The waveform attenuating speed or depth thereof for the attenuating period of time D1 in FIG. 7B can be variously changed so as to be easily detected in accordance with the number of pulses which constitute the drive signal and whose phases differ or the like.
As is obvious from the above description, according to the invention, in a coordinates input apparatus in which the vibration which is input from the vibration pen is detected by a plurality of sensors attached to a vibration propagating plate and the coordinates of the vibration pen on the vibration propagating plate are detected, there is provided drive control means for driving a vibrator of the vibration pen by a synthetic signal of a plurality of pulse trains whose phases differ. Therefore, since the drive pulse trains having different phases function so as to attenuate the attenuating vibration of the vibrator, even if the direct wave and reflected waves are interfered in the vibration sensor, the deviation of the peak value of the detection signal waveform can be prevented and the coordinates detection error due to the difference of the vibration propagating times can be reduced. Accordingly, there is no need to limit the area of the effective input surface of the vibration propagating plate or to enlarge the whole apparatus to obtain the area of the necessary effective input surface as in the conventional apparatus in order to eliminate the influences by the reflected waves on the vibration propagating plate.
On the other hand, by combining the pulses having different phases, the detection waveform in the vibration sensor can be controlled into a desired shape and the detecting timing suitable to eliminate the influences by the noises of the reflected waves and the like on the vibration propagating plate or a special point on the waveform can be set. Therefore, it is possible to provide an excellent coordinates input apparatus which can detect the coordinates at a high accuracy and in which the reliability is high, the size is small, and the weight is light.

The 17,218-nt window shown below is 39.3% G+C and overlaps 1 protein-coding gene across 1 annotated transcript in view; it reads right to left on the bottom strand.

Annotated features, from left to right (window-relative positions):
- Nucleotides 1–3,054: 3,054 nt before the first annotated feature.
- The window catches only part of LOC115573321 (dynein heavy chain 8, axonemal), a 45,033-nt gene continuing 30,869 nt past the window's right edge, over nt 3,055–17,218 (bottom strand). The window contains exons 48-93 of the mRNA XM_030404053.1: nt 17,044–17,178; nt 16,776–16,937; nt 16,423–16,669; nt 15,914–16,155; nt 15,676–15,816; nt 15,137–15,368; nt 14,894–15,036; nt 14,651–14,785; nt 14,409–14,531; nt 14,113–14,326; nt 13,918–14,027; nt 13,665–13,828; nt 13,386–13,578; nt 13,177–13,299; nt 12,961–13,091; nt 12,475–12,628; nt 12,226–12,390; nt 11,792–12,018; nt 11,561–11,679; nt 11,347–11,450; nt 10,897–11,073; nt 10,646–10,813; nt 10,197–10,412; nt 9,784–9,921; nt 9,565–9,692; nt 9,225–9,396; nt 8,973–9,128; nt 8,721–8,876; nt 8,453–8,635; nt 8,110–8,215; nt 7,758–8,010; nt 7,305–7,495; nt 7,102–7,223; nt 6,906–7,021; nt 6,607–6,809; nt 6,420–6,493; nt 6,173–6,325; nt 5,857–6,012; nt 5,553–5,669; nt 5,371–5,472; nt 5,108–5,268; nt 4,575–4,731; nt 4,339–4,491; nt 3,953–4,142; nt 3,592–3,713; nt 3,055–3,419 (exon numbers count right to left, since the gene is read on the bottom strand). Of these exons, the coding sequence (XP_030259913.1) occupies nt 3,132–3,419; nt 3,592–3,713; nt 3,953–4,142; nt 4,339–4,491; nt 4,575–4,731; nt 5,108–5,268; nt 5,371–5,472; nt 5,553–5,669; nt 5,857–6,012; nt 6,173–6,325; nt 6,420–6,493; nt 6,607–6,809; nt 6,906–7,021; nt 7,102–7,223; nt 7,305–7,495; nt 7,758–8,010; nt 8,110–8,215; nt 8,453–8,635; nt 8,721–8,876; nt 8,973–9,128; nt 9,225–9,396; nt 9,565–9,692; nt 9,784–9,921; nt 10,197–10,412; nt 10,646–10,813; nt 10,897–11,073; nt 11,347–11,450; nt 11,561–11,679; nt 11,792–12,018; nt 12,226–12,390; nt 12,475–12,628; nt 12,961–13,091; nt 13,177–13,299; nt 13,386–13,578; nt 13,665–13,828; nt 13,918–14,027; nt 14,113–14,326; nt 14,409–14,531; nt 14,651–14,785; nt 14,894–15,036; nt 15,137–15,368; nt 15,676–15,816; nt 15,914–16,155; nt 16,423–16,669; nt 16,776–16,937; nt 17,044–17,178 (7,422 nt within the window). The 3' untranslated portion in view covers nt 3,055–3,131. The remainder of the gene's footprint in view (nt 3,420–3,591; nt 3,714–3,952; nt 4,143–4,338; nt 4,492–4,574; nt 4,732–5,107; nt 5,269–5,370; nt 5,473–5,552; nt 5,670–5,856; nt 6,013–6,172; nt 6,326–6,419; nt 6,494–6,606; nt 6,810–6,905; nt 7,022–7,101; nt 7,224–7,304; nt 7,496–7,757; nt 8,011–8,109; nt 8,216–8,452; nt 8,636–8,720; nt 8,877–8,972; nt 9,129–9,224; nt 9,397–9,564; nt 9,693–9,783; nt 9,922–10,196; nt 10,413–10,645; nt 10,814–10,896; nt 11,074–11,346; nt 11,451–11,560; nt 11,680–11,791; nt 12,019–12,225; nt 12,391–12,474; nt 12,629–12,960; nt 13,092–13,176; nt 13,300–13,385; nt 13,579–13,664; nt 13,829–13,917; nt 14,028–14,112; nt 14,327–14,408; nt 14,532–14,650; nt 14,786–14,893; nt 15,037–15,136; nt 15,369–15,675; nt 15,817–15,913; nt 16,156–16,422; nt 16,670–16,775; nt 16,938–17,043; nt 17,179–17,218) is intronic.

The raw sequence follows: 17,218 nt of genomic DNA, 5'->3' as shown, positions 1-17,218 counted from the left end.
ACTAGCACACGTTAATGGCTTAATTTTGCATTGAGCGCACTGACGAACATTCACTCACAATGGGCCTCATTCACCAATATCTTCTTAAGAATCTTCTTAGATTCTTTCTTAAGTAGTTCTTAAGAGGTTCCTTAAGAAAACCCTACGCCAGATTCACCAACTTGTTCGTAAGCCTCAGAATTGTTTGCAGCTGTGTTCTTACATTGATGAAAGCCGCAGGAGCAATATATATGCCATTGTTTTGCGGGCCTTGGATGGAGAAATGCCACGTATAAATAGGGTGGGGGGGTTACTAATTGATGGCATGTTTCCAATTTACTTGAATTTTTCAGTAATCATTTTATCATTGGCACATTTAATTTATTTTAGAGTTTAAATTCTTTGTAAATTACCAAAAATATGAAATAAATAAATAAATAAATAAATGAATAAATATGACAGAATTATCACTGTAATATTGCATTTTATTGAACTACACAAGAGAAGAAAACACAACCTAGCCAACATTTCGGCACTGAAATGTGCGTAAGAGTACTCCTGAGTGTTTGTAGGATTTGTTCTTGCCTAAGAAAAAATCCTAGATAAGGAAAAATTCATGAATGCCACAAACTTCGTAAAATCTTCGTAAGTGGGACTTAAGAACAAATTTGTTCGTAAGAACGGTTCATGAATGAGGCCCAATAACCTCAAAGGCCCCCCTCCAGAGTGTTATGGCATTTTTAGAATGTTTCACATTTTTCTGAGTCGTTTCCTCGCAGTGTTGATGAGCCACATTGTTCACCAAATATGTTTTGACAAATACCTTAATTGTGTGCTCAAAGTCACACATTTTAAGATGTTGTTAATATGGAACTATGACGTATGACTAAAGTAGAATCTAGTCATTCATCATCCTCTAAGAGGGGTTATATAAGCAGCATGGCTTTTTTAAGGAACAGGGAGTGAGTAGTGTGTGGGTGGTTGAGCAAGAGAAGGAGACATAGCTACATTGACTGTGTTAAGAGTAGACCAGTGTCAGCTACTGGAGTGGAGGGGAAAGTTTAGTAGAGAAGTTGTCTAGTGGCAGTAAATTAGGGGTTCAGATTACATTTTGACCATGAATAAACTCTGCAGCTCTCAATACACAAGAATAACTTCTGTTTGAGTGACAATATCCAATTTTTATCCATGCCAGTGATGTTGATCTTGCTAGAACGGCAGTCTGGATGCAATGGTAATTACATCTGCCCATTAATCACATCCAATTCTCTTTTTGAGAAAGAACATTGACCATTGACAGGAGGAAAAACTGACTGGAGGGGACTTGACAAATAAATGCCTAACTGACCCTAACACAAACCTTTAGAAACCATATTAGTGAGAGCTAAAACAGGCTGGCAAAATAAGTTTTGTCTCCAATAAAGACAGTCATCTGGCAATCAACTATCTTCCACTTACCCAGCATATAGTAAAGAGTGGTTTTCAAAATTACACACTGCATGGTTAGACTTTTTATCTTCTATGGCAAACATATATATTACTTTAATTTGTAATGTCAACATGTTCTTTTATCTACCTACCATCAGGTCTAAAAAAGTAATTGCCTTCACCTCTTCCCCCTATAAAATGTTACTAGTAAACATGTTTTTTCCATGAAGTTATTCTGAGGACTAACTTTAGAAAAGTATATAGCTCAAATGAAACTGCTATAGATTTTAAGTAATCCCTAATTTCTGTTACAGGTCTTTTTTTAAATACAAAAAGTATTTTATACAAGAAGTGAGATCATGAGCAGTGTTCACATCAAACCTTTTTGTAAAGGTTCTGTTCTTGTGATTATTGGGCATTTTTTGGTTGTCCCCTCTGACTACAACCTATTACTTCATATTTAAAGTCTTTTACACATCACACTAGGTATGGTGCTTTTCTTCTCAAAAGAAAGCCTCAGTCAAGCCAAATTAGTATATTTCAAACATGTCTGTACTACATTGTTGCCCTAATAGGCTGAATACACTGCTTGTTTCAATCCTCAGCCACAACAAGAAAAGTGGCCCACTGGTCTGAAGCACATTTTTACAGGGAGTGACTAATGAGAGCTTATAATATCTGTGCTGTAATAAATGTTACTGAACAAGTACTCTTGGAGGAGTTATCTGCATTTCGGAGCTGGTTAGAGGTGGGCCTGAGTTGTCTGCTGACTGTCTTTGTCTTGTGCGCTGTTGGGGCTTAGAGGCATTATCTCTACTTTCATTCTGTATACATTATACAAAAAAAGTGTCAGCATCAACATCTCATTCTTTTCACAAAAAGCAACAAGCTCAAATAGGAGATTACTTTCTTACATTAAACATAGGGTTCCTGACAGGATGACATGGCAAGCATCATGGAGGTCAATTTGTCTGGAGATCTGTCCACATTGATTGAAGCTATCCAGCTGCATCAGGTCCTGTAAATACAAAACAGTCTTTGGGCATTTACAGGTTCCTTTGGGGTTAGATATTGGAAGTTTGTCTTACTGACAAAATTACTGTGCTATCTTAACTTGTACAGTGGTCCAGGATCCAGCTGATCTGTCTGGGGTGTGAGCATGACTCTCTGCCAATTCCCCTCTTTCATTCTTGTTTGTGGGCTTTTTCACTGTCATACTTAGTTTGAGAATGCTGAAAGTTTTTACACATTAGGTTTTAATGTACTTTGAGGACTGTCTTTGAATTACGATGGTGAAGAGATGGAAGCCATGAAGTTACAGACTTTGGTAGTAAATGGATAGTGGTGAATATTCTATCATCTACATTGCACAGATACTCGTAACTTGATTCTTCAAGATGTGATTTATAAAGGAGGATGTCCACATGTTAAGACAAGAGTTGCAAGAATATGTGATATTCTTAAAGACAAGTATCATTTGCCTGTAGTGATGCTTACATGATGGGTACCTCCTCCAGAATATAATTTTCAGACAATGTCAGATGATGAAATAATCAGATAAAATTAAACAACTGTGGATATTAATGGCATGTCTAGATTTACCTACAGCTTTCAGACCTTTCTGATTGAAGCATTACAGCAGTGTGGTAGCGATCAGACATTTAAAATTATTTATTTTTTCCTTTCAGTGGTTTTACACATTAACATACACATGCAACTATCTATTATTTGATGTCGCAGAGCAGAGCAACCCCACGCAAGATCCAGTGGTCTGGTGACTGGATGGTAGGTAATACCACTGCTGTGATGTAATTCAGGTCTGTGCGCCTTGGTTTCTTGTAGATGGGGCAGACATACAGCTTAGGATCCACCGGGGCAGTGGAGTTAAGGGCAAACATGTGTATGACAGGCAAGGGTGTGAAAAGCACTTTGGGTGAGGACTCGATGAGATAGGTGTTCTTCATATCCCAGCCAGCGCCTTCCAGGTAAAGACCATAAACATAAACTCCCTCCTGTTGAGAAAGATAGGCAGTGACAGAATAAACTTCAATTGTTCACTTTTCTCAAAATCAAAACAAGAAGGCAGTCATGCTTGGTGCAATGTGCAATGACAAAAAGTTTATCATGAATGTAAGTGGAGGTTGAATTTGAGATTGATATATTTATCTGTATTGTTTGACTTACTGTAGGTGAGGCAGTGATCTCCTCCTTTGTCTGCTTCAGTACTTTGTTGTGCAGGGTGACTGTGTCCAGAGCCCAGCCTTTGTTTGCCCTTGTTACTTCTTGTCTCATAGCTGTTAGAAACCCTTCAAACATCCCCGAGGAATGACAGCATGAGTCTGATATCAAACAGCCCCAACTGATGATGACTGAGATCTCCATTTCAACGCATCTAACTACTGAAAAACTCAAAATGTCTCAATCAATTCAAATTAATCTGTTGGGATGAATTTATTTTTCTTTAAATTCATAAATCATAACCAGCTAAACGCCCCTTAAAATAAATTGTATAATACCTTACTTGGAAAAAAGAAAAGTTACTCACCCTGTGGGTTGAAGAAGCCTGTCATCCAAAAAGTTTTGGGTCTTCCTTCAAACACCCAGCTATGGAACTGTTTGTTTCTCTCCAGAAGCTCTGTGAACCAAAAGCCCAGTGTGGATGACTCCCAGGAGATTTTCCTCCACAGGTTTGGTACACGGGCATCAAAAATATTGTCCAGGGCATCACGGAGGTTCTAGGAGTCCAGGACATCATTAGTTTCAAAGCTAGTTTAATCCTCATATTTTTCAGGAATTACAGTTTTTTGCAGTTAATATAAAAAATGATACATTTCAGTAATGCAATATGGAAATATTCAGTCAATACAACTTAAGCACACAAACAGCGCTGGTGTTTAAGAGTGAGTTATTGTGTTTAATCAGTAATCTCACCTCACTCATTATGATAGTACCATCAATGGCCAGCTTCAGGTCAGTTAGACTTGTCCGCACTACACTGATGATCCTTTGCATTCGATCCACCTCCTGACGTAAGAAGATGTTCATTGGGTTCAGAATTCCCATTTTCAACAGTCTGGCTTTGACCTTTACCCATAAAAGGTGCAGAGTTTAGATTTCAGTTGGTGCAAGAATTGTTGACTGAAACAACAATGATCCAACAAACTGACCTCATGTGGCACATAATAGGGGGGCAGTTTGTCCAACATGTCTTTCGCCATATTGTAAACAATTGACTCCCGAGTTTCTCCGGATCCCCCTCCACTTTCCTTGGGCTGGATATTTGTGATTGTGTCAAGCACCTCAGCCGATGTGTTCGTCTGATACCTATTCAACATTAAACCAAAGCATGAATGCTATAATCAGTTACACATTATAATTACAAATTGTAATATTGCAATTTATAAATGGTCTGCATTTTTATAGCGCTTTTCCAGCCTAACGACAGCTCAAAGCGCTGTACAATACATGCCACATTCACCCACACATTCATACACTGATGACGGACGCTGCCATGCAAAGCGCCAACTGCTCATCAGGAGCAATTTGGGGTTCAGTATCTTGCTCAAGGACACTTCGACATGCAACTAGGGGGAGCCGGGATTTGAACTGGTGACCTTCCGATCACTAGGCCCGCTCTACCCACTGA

|Cited Patent||Filing date||Publication date||Applicant||Title|
|US4665282 *||Jul 24, 1985||May 12, 1987||Hitachi, Ltd.||Tablet type coordinate input apparatus using elastic wave|
|EP0169538A2 *||Jul 23, 1985||Jan 29, 1986||Hitachi, Ltd.||Tablet type coordinate input apparatus using elastic waves|
|GB2179152A *||Title not available|
|Citing Patent||Filing date||Publication date||Applicant||Title|
|US5025410 *||Aug 11, 1988||Jun 18, 1991||Seiko Instruments, Inc.||Coordinate reading apparatus|
|US5097415 *||Nov 29, 1990||Mar 17, 1992||Canon Kabushiki Kaisha||Coordinates input apparatus|
|US5120908 *||Nov 1, 1990||Jun 9, 1992||Gazelle Graphic Systems Inc.||Electromagnetic position transducer|
|US5122623 *||Mar 8, 1991||Jun 16, 1992||Gazelle Graphic Systems Inc.||Electromagnetic position transducer having active transmitting stylus|
|US5126513 *||May 10, 1991||Jun 30, 1992||U.S. Philips Corporation||Interactive display system|
|US5216817 *||Mar 18, 1992||Jun 8, 1993||Colgate-Palmolive Company||Digitizer measuring system|
|US5253187 *||Feb 19, 1992||Oct 12, 1993||Canon Kabushiki Kaisha||Coordinate input apparatus|
|US5327163 *||Nov 23, 1992||Jul 5, 1994||Sharp Kabushiki Kaisha||Display integrated type position reading apparatus|